The United States played a "very important role" in defeating Islamic State (IS) supporters who occupied parts of a southern Philippine city for 5 months, the US ambassador in Manila said Thursday.
Ambassador Sung Kim highlighted American intelligence, urban warfare training, and drones as among the factors that helped end the conflict in Marawi city on Monday, which local authorities said claimed more than 1,100 lives.
"We did play a very important role in supporting the (Philippines') efforts to retake Marawi," Kim told reporters.
"We had P-3s (surveillance planes), Grey Eagles (drones) providing crucial intelligence information to the Armed Forces of the Philippines so that they would be able to carry out operations necessary to retake Marawi."
He also said US forces provided "very useful technical advice," especially in the area of urban warfare where they had more experience than Filipino troops.
The United States also provided guns, ammunition and rubber boats to the Philippine military, while committing 750 million pesos ($14.7 million) in aid to residents forced out of their homes because of the war, Kim said.
He said the United States had about 100 to 200 troops based in the southern Philippines to train and advise local forces in battling Muslim extremists, but he would not elaborate on their role in Marawi.
The United States and the Philippines are longtime allies, with the nations bound by a mutual defense pact.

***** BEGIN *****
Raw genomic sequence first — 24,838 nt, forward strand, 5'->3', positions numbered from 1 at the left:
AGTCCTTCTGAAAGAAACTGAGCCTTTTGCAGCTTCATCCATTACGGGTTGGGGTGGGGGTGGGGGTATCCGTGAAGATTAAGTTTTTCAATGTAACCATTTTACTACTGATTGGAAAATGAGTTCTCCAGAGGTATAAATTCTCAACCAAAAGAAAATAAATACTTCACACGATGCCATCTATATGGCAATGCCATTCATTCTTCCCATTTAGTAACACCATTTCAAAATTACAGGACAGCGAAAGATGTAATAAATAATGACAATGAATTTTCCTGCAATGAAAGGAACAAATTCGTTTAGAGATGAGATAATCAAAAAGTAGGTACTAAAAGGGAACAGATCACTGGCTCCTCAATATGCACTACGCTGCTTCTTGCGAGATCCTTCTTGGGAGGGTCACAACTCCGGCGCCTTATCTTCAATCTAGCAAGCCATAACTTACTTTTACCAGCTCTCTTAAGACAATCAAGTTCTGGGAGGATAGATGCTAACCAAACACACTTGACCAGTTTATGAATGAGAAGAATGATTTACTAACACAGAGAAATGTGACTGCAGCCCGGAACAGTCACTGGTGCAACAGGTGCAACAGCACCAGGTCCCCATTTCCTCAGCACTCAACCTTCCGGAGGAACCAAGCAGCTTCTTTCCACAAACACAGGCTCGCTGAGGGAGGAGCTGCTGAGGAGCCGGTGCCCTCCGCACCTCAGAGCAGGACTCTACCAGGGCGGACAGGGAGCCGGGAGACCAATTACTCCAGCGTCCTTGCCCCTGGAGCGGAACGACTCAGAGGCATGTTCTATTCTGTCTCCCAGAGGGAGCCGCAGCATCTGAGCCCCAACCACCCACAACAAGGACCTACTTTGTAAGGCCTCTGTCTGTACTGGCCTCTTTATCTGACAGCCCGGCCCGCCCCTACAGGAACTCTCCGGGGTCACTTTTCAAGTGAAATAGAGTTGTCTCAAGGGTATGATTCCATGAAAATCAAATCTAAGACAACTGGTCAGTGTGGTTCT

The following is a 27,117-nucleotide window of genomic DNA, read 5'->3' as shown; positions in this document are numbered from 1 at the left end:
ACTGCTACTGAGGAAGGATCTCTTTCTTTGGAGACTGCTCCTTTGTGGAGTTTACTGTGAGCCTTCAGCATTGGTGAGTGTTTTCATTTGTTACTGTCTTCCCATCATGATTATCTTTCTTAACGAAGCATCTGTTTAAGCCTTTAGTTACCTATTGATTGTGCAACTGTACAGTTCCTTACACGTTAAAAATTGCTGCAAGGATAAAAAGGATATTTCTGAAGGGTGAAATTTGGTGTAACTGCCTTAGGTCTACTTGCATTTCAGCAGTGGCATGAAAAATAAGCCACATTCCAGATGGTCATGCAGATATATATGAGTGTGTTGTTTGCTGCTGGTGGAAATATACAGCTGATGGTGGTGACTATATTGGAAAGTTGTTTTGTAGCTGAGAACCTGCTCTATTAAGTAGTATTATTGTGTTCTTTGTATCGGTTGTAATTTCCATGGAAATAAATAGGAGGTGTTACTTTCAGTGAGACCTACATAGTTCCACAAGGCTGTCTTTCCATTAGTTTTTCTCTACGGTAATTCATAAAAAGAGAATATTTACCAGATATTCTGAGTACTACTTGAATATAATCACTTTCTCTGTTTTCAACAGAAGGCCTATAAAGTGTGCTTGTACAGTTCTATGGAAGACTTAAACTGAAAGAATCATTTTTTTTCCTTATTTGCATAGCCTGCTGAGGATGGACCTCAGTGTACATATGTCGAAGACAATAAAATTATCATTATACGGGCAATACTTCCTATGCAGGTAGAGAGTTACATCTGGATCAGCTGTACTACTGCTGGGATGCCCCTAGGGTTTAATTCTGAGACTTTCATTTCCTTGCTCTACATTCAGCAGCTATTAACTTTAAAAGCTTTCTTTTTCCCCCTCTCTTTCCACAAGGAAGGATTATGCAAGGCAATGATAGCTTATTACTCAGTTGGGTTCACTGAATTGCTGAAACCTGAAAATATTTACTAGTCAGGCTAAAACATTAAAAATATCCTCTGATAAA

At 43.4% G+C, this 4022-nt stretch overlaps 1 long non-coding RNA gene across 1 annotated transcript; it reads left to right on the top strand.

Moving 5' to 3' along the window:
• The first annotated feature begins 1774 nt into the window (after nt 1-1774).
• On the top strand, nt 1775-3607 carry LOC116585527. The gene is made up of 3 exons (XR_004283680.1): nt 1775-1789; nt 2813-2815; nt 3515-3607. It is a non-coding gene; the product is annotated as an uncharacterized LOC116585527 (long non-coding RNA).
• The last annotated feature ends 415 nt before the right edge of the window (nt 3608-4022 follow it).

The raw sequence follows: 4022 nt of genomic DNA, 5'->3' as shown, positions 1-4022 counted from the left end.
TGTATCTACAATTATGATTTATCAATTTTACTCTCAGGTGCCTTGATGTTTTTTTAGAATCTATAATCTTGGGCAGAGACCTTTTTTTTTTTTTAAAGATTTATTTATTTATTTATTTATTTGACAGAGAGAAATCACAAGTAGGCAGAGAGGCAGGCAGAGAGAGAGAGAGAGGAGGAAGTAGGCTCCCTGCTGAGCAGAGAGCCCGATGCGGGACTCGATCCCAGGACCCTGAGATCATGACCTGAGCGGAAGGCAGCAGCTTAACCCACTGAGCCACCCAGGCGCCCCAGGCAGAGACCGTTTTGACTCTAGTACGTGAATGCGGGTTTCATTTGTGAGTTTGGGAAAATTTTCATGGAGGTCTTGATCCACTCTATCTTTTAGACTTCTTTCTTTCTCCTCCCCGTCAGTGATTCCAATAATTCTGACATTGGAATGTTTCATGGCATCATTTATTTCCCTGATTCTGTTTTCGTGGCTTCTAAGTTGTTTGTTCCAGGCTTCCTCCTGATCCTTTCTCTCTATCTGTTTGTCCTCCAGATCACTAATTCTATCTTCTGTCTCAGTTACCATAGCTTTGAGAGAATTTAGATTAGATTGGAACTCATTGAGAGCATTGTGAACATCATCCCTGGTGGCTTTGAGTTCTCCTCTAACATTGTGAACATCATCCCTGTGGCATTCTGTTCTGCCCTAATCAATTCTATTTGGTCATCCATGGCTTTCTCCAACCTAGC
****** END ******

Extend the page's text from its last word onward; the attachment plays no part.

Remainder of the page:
However, Philippine President Rodrigo Duterte, a self-described socialist, has sought to loosen his nation's alliance with the United States in favor of closer ties with China and Russia.
Duterte last year cursed then-US President Barack Obama and said he planned to cancel all military exercises with the United States.
His anger was partly driven by American criticism of his crackdown on drugs, which has seen police kill over 3,800 people in anti-drug operations and led rights groups to warn that Duterte may be orchestrating a crime against humanity.
However, relations have improved under Obama's successor, Donald Trump, who has praised Duterte for his drug war.
Kim said Thursday that US-Philippine ties were "back to normal," and cited a resumption of regular joint military exercises.
He also said the United States was not concerned about the Philippines' deepening relationship with China and Russia, which has seen them for the first time provide significant amounts of military hardware.
"I'm not in any way threatened by the fact that China and Russia are also providing military assistance to the Philippines," Kim said.